TaggieCampbellBlack Mon 19-Nov-12 18:49:48

DD1 is doing IB. Very full on. She also does 2 x 2hrs a week at an elderly residential home collecting snd washing up and recently started in Waitrose doing 6 hours on saturday afternoon, plus extras if they ask her (ususlly another twice a week 4 hours after school).

She does 2 hrs ballet once a week plus the IB CAS requirements. Fitting it in so far but i'm watching carefully that she doesn't fall behind.

Theas18 Mon 19-Nov-12 21:41:53

@prettydaisies. This is part if the problem. The girls are/were choristers and so continue to sing and earn their bursaries - dd1 did all the way through fom 11-18 and still has a choral scholarship at uni, earning a reasonable sum doing what she loves. Ds can't do this. He does a lot if music too. I think he's going to need a bit more parental support . He's alo oing 2hrs/week volunteering that he needs for UCAS.

hellsbells99 Mon 19-Nov-12 23:47:45

Hi. What music does your Ds do? DD1 earns £5 per half hour teaching piano. She currently has 4 pupils so £20 per week. She is only grade 6 but is teaching 7-9 year old beginners. DD2 has just started giving guitar lessons to a local 11 year old who justs wants to be able to play pop music dtc and learn basic chords. Could your Ds do something similar?

3boys1cat Thu 22-Nov-12 14:59:17

My DS1 (17) works as a lifeguard and usually does a shift on Saturday, Sunday or both. He earns about £250 per month. He also does a bit of babysitting - boys really like having a teenage male babysitter! He worked all the way through year 12 and is managing OK with Year 13 as well.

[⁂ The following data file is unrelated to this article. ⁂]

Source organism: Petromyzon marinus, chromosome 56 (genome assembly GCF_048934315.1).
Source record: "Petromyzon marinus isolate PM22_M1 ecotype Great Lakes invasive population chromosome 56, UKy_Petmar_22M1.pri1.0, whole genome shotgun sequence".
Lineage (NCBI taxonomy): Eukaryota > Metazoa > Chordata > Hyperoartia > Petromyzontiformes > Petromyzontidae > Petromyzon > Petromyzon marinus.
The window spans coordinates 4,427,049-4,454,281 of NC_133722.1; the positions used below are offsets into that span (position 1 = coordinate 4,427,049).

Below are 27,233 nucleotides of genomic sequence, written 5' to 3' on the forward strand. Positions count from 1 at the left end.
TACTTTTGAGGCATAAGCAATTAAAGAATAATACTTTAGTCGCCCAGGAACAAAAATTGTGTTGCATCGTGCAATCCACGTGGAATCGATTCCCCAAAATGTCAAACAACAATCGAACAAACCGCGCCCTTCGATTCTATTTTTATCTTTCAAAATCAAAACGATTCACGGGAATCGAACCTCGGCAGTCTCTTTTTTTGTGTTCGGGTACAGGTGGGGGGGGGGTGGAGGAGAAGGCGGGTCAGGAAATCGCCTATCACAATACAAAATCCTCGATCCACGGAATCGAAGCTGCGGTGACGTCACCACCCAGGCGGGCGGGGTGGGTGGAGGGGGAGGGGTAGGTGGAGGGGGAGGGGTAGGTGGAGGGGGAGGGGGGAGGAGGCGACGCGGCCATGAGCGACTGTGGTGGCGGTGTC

poshfrock Thu 22-Nov-12 15:11:54

When I was doing A levels ( 20 years ago) I worked in a care home every Saturday. I'd say it was quite easy to fit in around school work because they obviously need staff 24/7 so they have shifts available at all times of the day. It was great because they always needed cover in the holidays when other staff were away so I had a guaranteed holiday job for 5 years. I came back from Uni every holiday ( summer, Easter & Xmas) to work. I quite often used to work a triple shift say 2-10pm Sat, sleep over Sat night ( paid half time for sleeping )and then 7-2pm Sunday. There was extra pay on bank holidays so I regularly came back for things like May Day as I would make enough to cover my travel and have plenty left over. I worked every Xmas Day, Boxing Day and New Year's Eve for 5 years when the regular staff with families didn't want to. I didn't mind - if I was at work I wasn't spending money in the pub so win-win and left Uni debt free ( this was in the days when you didn't have to pay fees though). I was promoted to a senior role whilst there and was responsible for giving out medication to the residents. Always good to have things like that on your CV.

Theas18 Fri 23-Nov-12 09:19:29

Teaching/tutoring is an interesting option. He's working with yr7 as a " chemistry guru" Within school so has a little experience of younger kids. He's also CRB checked via his voluntary work (I know it means zilch but parents would like it) .

So far I've had a hellish week re work and I've got him a cleaning schedule for tonight as he has 2x free lessons at the end of the day so a " long evening" available. I'll pay him and if it's good cleaning it'll be really helpful (if it isn't he can have anothe go!)

Will care homes pay an untrained un qualified nearly 17yr old? If so that's a really amazing thought...apart from a few £ it'll look really positive for uni applications.

bruffin Sat 24-Nov-12 23:48:23

Ds has worked since year 11. He is a September baby.
Last autumn worked for Comet, then qualified as a lifeguard and has been working on a casual basis at local sports centre and also 2 hours a week at a school pool that has been privately been hired.

mumblechum1 Sat 24-Nov-12 23:50:17

DS is in the Army Reserves. Average earnings about £120 a month, but often more if he's on 48 hour exercises. He's doing A2s at the moment.

bruffin Sat 24-Nov-12 23:53:06

Ds earns £12 for his 2hr shift and £40 - £50 a session at the sports centre.

Where do your teens find these jobs? We live in a small rural community & its now that the economic impact of that is kicking in for us.